Delays to the Online Safety Bill delay are “a victory” for web “sex abusers, scammers, public health cranks, and hostile states”, Labour claimed tonight.
The Government has shelved its flagship internet crackdown as the Tory leadership race unfolds – triggering fury from campaigners.
No10 blamed limited parliamentary time in the run-up to the summer recess and highlighted the vote of no confidence which will take place on Monday – which the Government is certain to win.
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The Prime Minister’s spokesman said: “There are a wide range of competing demands that need to be considered before the House rises; they include the Northern Ireland Protocol.
“Some of that time will be devoted to the vote of confidence.
“We have seen before that there are prioritisation decisions that need to be taken at this point.”
But Culture Secretary Nadine Dorries insisted in a tweet: “Online Safety Bill hasn’t been pulled, or dropped at all.
“Thanks to Labour grandstanding with a no confidence vote in the PM next week, we’ve run out of Parliamentary time to debate, meaning children and young people will be vulnerable and exposed for much longer.”
But Shadow Culture Secretary Lucy Powell warned: “This landmark Bill is years in the making, but it is becoming a casualty of the chaos at the heart of this Government and a Conservative leadership race which puts self-interest before the national interest.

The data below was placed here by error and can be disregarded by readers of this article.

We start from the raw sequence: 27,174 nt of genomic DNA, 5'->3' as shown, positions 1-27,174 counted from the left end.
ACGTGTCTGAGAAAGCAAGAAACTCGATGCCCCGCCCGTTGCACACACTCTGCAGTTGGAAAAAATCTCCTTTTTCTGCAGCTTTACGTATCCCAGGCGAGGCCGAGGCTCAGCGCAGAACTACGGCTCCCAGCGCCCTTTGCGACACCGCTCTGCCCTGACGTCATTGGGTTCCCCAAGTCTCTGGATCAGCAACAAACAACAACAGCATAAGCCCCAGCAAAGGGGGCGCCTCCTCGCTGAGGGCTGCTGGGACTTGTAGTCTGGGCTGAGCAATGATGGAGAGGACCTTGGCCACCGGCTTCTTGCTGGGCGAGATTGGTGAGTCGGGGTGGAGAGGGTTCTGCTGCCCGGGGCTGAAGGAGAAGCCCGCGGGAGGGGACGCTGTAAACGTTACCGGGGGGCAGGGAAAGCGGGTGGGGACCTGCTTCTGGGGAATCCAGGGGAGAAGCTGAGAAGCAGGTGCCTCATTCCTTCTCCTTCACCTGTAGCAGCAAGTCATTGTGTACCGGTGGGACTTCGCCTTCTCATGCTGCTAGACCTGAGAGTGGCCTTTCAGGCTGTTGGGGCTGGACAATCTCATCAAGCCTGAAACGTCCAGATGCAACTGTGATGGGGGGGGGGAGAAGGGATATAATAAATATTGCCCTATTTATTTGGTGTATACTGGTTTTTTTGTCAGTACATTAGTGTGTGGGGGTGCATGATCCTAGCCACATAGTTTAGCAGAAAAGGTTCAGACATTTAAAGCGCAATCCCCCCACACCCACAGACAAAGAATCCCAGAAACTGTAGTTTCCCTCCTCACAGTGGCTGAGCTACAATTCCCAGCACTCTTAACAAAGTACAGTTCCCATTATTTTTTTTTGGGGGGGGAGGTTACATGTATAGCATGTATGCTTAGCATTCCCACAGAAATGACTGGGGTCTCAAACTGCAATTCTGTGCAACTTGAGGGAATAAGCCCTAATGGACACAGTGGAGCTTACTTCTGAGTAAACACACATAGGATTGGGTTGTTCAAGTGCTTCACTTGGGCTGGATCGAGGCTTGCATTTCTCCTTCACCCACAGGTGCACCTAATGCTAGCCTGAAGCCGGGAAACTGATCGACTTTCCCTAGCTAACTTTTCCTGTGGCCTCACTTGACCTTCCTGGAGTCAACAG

“By delaying this Bill the Government are gifting online sex abusers, scammers, public health cranks and hostile states at the expense of ordinary families.
“Rather than threaten the future of this Bill, leadership contenders should give a cast iron guarantee that it will continue its passage so we can strengthen and improve it further in the House of Lords.”
The Bill was promised more than four years ago and was due to finish its Commons stages next Wednesday after weeks of scrutiny.
Some Conservative leadership candidates have refused to commit to resurrecting the legislation, with Kemi Badenoch saying the Government should not worry “about hurt feelings online”.
Cabinet Office Minister Kit Malthouse admitted the Bill could be amended amid concerns among some Tory MPs at the impact on free speech.
“That manifesto commitment needs to be fulfilled. Whoever is our new glorious leader, they will have to bear that in mind as they contemplate the legislation in the autumn,” he warned.
“I don’t think there is a single person in either the Commons or the Lords who wants to do anything other than strengthen the protection for children online.
“As normal with legislation, it will be adjusted by amendments with the Government in the driving seat so we can satisfy that manifesto commitment.
“I haven’t heard anybody yet in the leadership or elsewhere say they want to scrap the Bill entirely although obviously, as there always is with legislation, (there will be) debates about nuance and complexity.”